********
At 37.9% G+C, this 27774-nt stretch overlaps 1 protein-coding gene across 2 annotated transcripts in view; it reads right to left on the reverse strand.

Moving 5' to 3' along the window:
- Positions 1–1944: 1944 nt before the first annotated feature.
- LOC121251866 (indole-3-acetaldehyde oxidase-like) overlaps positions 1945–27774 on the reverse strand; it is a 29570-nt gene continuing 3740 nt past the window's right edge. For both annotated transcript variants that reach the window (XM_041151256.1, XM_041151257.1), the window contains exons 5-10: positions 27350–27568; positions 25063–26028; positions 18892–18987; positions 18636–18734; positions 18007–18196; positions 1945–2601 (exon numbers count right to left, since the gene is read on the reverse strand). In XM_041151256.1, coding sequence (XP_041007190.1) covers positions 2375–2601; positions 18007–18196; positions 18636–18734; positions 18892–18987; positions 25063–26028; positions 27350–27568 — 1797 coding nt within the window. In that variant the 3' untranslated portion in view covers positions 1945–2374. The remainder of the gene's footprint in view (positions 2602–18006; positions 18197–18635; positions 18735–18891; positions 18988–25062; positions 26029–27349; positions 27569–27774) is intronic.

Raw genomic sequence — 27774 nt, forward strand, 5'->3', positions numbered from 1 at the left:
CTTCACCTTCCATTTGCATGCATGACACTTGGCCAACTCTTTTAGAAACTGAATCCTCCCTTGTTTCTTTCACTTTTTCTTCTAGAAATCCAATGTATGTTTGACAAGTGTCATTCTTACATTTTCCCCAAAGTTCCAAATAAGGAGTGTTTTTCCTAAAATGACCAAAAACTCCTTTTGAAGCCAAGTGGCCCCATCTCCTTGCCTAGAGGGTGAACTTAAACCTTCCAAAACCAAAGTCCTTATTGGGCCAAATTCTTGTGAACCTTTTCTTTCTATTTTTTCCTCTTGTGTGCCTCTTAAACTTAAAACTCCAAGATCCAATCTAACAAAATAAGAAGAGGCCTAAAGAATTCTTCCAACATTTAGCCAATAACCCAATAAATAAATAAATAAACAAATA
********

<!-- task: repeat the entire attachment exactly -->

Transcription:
At 37.9% G+C, this 27774-nt stretch overlaps 1 protein-coding gene across 2 annotated transcripts in view; it reads right to left on the reverse strand.

Moving 5' to 3' along the window:
- Positions 1–1944: 1944 nt before the first annotated feature.
- LOC121251866 (indole-3-acetaldehyde oxidase-like) overlaps positions 1945–27774 on the reverse strand; it is a 29570-nt gene continuing 3740 nt past the window's right edge. For both annotated transcript variants that reach the window (XM_041151256.1, XM_041151257.1), the window contains exons 5-10: positions 27350–27568; positions 25063–26028; positions 18892–18987; positions 18636–18734; positions 18007–18196; positions 1945–2601 (exon numbers count right to left, since the gene is read on the reverse strand). In XM_041151256.1, coding sequence (XP_041007190.1) covers positions 2375–2601; positions 18007–18196; positions 18636–18734; positions 18892–18987; positions 25063–26028; positions 27350–27568 — 1797 coding nt within the window. In that variant the 3' untranslated portion in view covers positions 1945–2374. The remainder of the gene's footprint in view (positions 2602–18006; positions 18197–18635; positions 18735–18891; positions 18988–25062; positions 26029–27349; positions 27569–27774) is intronic.

Raw genomic sequence — 27774 nt, forward strand, 5'->3', positions numbered from 1 at the left:
CTTCACCTTCCATTTGCATGCATGACACTTGGCCAACTCTTTTAGAAACTGAATCCTCCCTTGTTTCTTTCACTTTTTCTTCTAGAAATCCAATGTATGTTTGACAAGTGTCATTCTTACATTTTCCCCAAAGTTCCAAATAAGGAGTGTTTTTCCTAAAATGACCAAAAACTCCTTTTGAAGCCAAGTGGCCCCATCTCCTTGCCTAGAGGGTGAACTTAAACCTTCCAAAACCAAAGTCCTTATTGGGCCAAATTCTTGTGAACCTTTTCTTTCTATTTTTTCCTCTTGTGTGCCTCTTAAACTTAAAACTCCAAGATCCAATCTAACAAAATAAGAAGAGGCCTAAAGAATTCTTCCAACATTTAGCCAATAACCCAATAAATAAATAAATAAACAAATA